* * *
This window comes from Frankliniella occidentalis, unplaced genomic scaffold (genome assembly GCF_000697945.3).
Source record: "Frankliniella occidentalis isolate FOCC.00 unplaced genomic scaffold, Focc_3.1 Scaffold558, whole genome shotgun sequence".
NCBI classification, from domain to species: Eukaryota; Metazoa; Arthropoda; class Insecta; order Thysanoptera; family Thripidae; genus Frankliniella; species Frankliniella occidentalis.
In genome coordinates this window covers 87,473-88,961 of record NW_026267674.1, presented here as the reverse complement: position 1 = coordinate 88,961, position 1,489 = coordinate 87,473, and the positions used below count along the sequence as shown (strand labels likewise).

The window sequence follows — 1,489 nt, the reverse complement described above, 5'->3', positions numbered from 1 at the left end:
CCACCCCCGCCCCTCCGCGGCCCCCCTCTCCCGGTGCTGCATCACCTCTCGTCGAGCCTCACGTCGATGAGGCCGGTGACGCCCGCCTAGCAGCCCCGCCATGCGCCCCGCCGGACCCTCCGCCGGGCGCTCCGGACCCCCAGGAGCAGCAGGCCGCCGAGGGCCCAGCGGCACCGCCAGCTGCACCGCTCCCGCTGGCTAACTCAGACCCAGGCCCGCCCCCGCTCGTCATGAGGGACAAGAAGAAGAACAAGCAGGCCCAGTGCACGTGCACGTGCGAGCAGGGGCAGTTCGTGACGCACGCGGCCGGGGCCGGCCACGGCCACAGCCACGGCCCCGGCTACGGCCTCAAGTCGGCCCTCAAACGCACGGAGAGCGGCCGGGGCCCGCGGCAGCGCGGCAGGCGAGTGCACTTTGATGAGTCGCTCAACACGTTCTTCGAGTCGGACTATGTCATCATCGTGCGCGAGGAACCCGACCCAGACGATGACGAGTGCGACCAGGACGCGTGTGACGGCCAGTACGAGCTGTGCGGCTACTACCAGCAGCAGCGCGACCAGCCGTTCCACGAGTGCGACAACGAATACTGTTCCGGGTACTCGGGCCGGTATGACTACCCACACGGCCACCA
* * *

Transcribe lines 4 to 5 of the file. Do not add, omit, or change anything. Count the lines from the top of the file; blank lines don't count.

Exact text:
In genome coordinates this window covers 87,473-88,961 of record NW_026267674.1, presented here as the reverse complement: position 1 = coordinate 88,961, position 1,489 = coordinate 87,473, and the positions used below count along the sequence as shown (strand labels likewise).

The window sequence follows — 1,489 nt, the reverse complement described above, 5'->3', positions numbered from 1 at the left end: